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Sunrise, Sunset: A Realtor Hopes to Rename an S.F. Neighborhood 

Wednesday, Sep 5 2012
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Before 1887, the Inner Sunset was like San Francisco's massive sandbox, all fog, marsh, and sand-stretched miles. There were no trees, no electrical poles, and few buildings. On a clear evening, residents could observe an ocean sunset.

It makes sense, then, that in the 1890s, developers began marketing the area as Sunset Heights and Sunset Valley — and, less charmingly, South Side. In 1893, the Examiner called it "The Sunset City." In 1895, residents gathered to name their neighborhood once and for all. They decided on Sunset.

Now, one real estate broker is dreaming up a new name for the Inner Sunset. A few weeks ago, John Barry, Realtor and Inner Sunset resident, introduced a proposal to the Board of Supervisors to change the name of the area, particularly along Irving between Fifth and 19th avenues. He offered examples including Irving Village, Sunset Village, Park Village — essentially anything with "village," "park," or "square." "Sunset" is negotiable.

He argues that Ninth Avenue and Irving Street, the corner he calls "the beating heart of the Sunset," needs a distinctive name to separate the commercial hub from the residential sector of the district. But would any other name smell as sweet?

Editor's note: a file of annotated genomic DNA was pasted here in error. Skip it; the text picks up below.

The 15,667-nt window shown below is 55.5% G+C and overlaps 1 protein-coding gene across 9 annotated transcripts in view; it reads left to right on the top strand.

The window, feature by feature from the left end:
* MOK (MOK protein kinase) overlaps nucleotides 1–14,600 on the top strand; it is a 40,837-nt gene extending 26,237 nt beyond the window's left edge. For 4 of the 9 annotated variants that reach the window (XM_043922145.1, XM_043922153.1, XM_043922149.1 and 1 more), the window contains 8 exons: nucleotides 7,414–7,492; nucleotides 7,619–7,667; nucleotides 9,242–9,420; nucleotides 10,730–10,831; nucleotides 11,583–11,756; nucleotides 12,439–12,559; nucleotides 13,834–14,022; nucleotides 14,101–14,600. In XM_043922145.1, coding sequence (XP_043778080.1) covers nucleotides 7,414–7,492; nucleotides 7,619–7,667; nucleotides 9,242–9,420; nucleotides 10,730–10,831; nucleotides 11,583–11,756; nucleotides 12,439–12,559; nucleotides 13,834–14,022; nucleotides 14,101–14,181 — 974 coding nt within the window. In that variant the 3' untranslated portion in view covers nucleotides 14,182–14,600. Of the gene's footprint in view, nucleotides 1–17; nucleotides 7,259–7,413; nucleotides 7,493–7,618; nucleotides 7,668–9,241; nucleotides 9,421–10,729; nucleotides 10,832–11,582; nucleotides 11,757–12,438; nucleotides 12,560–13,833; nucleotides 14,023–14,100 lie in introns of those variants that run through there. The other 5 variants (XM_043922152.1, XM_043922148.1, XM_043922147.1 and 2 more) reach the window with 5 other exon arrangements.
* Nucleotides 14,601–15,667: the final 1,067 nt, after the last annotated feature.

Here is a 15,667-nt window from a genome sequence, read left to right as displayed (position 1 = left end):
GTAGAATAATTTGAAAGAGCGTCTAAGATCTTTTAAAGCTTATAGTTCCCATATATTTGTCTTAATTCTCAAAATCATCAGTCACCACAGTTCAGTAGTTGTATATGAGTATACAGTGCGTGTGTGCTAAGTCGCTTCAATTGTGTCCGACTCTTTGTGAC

Barry is convinced. "Just the sound of the word 'village' has a distinct pull to it," he says.

Others aren't so sure, or don't see the point. "Often the name changes occur as the neighborhood changes," says Max Kirkeberg, professor of geography and human environmental studies at San Francisco State University. "I have no problems with neighborhoods deciding that they want a more distinctive name, but whatever changes that have happened in the Inner Sunset, they've been around for quite a while."

That said, this would not be the first renaming of San Francisco neighborhoods. NOPA (North of the Panhandle) is an emerging name that parallels the social changes of the area, Kirkeberg observes. Cole Valley used to be called the Upper Haight, according to David Rumsey, president of Cartography Associates. In a similar vein, the Tenderloin is not marked as such on Google Maps.

Rumsey attributed name-changes to those in the real estate business who ultimately want to make a profit. Although Barry claims he's not looking to expand his business, he "know[s] beyond any doubt that the value of property would go up a little bit."

Until now, Barry's proposal has been ill-received. "People don't like to change," he says. Still, he plans to persevere — and perhaps inspire the sun to set on in the Inner Sunset.

About The Author

Suzanne Stathatos

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